Talaris stops 2 kidney transplant trials of cell therapy FCR001 in dcSSc
But company to keep recruiting for Phase 2 FREEDOM-3 study
Talaris Therapeutics plans to continue to recruit people with rapidly progressing diffuse cutaneous systemic sclerosis (dcSSc) at risk for organ failure into FREEDOM-3, a Phase 2 clinical study of its investigational cell therapy FCR001.
That’s in spite of the company’s decision to put a stop to its FREEDOM-1 and FREEDOM-2 trials, whose goal was to test the therapy for its ability to keep the immune system from mounting a response against a kidney transplant.
According to Talaris, the decision comes on the heels of a slow-paced enrollment that would prevent the company from catching up on critical milestones, even with early data showing FCR001 may be able to bring about immune tolerance in people who are having a kidney transplant.
“It was an exceptionally difficult decision to discontinue further development of FCR001 in kidney transplantation tolerance despite the promising early data,” Scott Requadt, Talaris’ CEO, said in a company press release.
“I want to express our sincere thanks, first and foremost, to our patients and their donors, as well as to our investigators and collaborators for their participation in this effort, and hope to see continued improvements in kidney disease care in the future,” Requadt added.
Talaris cites ‘promising early data’ despite trials stop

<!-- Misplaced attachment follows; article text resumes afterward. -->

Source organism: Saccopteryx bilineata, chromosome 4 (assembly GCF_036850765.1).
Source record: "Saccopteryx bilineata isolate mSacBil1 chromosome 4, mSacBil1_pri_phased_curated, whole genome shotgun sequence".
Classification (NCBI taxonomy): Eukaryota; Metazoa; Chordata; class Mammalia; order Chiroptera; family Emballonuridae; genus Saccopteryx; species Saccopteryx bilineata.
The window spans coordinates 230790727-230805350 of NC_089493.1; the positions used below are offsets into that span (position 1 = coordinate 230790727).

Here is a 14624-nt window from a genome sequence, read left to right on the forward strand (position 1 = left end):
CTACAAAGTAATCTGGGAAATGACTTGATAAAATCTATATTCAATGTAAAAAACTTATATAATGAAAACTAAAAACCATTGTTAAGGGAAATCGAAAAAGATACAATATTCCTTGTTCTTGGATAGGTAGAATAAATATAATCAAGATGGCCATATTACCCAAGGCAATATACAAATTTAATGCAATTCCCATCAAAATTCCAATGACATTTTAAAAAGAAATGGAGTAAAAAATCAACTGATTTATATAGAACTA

FREEDOM-3 is now enrolling up to 18 adults with dcSSc, ages 18-69, at the University of Michigan in Ann Arbor.
Those interested in participating can contact the trial’s clinical operations site by phone at (617) 655-7551 or via email at [email protected] They also can find out if they’re a good fit for the study by answering a few questions on the study’s website.
Scleroderma occurs when an autoreactive immune system cause hardening and fibrosis — thickening or scarring — of the skin. Sometimes, scleroderma also affects internal organs.
People with dcSSc are more likely to have widespread skin fibrosis and experience symptoms that worsen more quickly than other scleroderma patients. These individuals also are at higher risk of developing internal organ damage.
“While we are disappointed that our work in kidney transplantation will not continue, given the potential of FCR001 to induce durable tolerance, we intend to continue its evaluation for scleroderma, which remains a very high unmet medical need for which there are limited treatment options,” Requadt said.
FCR001 is an allogeneic cell therapy, which means it uses stem and blood cells obtained from a donor. The therapy is given as a single infusion after recipients go through mobilization, a procedure that stimulates stem cells in the bone marrow to enter the bloodstream. Recipients also undergo conditioning, used to suppress the immune system and make room for the new cells, and apheresis, a procedure that that separates blood components.
While we are disappointed that our work in kidney transplantation will not continue, given the potential of FCR001 to induce durable tolerance, we intend to continue its evaluation for scleroderma, which remains a very high unmet medical need for which there are limited treatment options.
According to Talaris, the therapy has the potential to restore immune tolerance by getting rid of any autoreactive immune cells and feeding the body with a healthy supply of immune cells. Such treatment would be expected to halt the immune attack on the body’s tissues.
FREEDOM-3 is an open-label study that’s been launched to evaluate how safe and well tolerated FCR001 is, and how well it may work in people with dcSSc.
It’s expected to last for about five years, and each participant will visit the clinic at least 21 times. Some of these visits may occur at the same time as routine clinic visits and care, while others may take place at home.